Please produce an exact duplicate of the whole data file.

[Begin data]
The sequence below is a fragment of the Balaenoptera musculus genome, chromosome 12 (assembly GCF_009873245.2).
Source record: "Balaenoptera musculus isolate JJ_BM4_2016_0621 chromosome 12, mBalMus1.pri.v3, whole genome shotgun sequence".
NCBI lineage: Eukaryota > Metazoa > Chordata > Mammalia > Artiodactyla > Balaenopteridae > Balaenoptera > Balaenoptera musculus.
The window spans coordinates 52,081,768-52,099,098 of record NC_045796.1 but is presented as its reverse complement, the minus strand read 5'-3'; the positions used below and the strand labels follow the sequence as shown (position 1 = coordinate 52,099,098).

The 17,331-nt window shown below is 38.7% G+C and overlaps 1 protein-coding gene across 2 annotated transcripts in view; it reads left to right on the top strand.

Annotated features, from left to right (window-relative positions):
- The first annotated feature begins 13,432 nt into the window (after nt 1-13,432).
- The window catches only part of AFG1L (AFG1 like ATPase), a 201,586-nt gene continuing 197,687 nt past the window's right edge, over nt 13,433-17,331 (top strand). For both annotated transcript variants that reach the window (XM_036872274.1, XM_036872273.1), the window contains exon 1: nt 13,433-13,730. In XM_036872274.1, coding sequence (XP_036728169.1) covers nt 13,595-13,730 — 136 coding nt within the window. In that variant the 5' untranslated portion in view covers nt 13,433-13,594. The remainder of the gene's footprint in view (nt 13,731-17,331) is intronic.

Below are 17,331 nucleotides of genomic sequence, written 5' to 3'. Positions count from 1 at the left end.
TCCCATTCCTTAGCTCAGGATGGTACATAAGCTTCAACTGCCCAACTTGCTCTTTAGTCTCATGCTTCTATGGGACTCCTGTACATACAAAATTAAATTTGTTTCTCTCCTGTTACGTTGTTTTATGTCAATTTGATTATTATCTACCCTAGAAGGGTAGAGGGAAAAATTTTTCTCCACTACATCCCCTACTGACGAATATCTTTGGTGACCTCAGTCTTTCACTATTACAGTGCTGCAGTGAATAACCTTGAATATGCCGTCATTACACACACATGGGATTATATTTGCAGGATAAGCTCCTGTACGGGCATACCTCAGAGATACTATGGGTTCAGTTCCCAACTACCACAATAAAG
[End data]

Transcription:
The sequence below is a fragment of the Balaenoptera musculus genome, chromosome 12 (assembly GCF_009873245.2).
Source record: "Balaenoptera musculus isolate JJ_BM4_2016_0621 chromosome 12, mBalMus1.pri.v3, whole genome shotgun sequence".
NCBI lineage: Eukaryota > Metazoa > Chordata > Mammalia > Artiodactyla > Balaenopteridae > Balaenoptera > Balaenoptera musculus.
The window spans coordinates 52,081,768-52,099,098 of record NC_045796.1 but is presented as its reverse complement, the minus strand read 5'-3'; the positions used below and the strand labels follow the sequence as shown (position 1 = coordinate 52,099,098).

The 17,331-nt window shown below is 38.7% G+C and overlaps 1 protein-coding gene across 2 annotated transcripts in view; it reads left to right on the top strand.

Annotated features, from left to right (window-relative positions):
- The first annotated feature begins 13,432 nt into the window (after nt 1-13,432).
- The window catches only part of AFG1L (AFG1 like ATPase), a 201,586-nt gene continuing 197,687 nt past the window's right edge, over nt 13,433-17,331 (top strand). For both annotated transcript variants that reach the window (XM_036872274.1, XM_036872273.1), the window contains exon 1: nt 13,433-13,730. In XM_036872274.1, coding sequence (XP_036728169.1) covers nt 13,595-13,730 — 136 coding nt within the window. In that variant the 5' untranslated portion in view covers nt 13,433-13,594. The remainder of the gene's footprint in view (nt 13,731-17,331) is intronic.

Below are 17,331 nucleotides of genomic sequence, written 5' to 3'. Positions count from 1 at the left end.
TCCCATTCCTTAGCTCAGGATGGTACATAAGCTTCAACTGCCCAACTTGCTCTTTAGTCTCATGCTTCTATGGGACTCCTGTACATACAAAATTAAATTTGTTTCTCTCCTGTTACGTTGTTTTATGTCAATTTGATTATTATCTACCCTAGAAGGGTAGAGGGAAAAATTTTTCTCCACTACATCCCCTACTGACGAATATCTTTGGTGACCTCAGTCTTTCACTATTACAGTGCTGCAGTGAATAACCTTGAATATGCCGTCATTACACACACATGGGATTATATTTGCAGGATAAGCTCCTGTACGGGCATACCTCAGAGATACTATGGGTTCAGTTCCCAACTACCACAATAAAG